Posting a selfie is hard because there’s a lot of pressure. It has to be perfect... There’s an image that I constantly feel pressured to keep up with
I always end up feeling like s**t when I look at Instagram... My self-esteem was shot
‘SELFIES... FUEL [OUR] OBSESSION WITH FLAWS’
So Some doctors have ha even coin coined the phrase “selfie dys dysmorphia” to describe the phenomenon. “A “Apps offer things like flawless fla skin, then people wa want to recreate that in real life,” lif says Uk-based cosmetic surgeon su Dr Munir Somji. “It’s also becoming common comm to use filters to recreate recre the effect of contouring, without ith make-up. But some patients have problems with body dysmorphia, and will never be happy with themselves. I’ve advised some patients that surgery isn’t necessary and they should stop taking selfies, as it fuels their obsession with their ‘flaws’,” adds Dr Somji.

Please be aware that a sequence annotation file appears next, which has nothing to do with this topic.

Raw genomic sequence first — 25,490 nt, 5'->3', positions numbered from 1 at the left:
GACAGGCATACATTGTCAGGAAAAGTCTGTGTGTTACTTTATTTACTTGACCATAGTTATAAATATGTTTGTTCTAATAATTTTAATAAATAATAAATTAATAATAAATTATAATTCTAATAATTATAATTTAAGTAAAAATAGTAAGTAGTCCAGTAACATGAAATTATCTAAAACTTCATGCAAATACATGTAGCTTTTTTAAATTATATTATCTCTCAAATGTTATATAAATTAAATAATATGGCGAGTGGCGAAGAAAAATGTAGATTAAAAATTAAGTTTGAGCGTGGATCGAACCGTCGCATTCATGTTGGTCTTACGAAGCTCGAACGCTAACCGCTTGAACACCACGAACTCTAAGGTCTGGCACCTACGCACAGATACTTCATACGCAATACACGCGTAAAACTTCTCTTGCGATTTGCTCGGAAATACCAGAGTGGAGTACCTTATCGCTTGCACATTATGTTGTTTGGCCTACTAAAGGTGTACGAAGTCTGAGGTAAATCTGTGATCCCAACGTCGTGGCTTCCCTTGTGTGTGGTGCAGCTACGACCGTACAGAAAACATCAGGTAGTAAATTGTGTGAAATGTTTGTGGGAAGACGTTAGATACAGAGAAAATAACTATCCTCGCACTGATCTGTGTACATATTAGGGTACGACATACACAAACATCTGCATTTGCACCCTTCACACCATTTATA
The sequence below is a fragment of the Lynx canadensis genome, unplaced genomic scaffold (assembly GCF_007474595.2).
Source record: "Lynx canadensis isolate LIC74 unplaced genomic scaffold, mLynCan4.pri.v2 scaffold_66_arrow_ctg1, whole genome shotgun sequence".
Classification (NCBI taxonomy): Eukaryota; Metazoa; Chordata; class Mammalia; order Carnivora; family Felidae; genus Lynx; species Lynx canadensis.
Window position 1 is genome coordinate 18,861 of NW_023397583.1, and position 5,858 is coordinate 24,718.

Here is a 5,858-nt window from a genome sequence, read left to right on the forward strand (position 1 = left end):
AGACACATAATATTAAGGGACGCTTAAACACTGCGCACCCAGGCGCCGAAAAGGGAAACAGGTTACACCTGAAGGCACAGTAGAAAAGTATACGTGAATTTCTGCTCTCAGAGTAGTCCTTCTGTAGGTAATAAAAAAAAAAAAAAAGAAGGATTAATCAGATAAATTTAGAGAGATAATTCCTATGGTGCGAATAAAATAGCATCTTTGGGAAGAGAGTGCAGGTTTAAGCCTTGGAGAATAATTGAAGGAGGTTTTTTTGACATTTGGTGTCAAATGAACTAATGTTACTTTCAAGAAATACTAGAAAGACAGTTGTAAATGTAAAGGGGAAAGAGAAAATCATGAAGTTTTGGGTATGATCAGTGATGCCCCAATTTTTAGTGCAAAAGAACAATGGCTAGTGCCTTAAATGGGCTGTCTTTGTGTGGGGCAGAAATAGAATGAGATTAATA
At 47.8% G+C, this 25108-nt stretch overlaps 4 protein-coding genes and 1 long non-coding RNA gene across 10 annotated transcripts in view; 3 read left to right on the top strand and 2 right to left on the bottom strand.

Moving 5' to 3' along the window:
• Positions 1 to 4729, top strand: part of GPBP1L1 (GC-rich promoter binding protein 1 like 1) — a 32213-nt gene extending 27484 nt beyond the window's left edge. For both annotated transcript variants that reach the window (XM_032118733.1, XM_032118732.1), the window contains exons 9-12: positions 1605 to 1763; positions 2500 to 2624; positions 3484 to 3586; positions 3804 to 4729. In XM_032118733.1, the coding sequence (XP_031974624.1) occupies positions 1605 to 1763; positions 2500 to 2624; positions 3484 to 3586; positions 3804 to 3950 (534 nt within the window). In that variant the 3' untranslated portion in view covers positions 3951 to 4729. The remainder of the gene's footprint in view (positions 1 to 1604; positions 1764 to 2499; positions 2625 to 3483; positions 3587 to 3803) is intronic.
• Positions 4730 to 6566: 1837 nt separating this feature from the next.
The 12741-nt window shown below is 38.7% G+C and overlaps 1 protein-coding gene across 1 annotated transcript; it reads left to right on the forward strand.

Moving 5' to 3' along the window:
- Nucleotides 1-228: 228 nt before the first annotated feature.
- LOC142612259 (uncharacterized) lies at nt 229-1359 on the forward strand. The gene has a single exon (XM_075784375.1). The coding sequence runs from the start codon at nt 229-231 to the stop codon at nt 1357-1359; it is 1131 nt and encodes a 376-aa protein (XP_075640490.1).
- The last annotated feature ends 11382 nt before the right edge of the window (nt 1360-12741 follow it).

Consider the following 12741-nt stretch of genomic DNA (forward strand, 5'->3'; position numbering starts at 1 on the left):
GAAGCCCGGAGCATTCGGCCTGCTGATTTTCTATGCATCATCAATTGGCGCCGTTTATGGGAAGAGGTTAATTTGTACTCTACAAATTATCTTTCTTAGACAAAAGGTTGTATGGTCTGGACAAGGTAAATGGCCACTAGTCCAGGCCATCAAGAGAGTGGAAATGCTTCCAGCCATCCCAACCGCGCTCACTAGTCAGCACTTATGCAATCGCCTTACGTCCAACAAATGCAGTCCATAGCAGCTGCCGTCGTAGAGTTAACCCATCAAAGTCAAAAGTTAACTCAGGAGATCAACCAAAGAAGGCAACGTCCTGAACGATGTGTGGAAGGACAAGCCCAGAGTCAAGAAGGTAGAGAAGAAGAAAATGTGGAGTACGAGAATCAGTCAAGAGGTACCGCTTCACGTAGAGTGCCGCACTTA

Unable to face reality
Mother-of-three Lucy O’grady, 42, admits she turned to surgery in order to look more like her digitallyenhanced selfies. “I struggle with self-confidence and editing apps made me feel better about my looks,” she says. “I wanted to permanently emulate the effect of the apps.”
Understandably, many high-profile stars also feel they have to be picture-perfect on social media.
“Posting a selfie is hard because there’s a lot of pressure. It just has to be perfect,” admits Kylie Jenner, 20, who has 99.3 million followers – and counting! – on Insty!
“There’s an image I feel constantly pressured to keep up with… In order to stay relevant for the public, I have to be on Instagram and Snapchat.”
“People don’t understand the pressure on me to look perfect,” agrees her big sister Kim Kardashian, 37, who freely admits to contouring specifically to impress her whopping 104 million followers.
“When you’ve done it really well it definitely helps your selfie,” she adds.
Made In Chelsea star Stephanie Pratt, 31, also resorts to retouching her pics before posting them – and sees no problem with doing so.